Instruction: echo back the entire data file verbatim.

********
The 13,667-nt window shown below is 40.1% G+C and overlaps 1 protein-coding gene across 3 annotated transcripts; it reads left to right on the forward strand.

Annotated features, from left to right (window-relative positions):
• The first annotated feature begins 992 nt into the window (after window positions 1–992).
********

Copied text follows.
The 13,667-nt window shown below is 40.1% G+C and overlaps 1 protein-coding gene across 3 annotated transcripts; it reads left to right on the forward strand.

Annotated features, from left to right (window-relative positions):
• The first annotated feature begins 992 nt into the window (after window positions 1–992).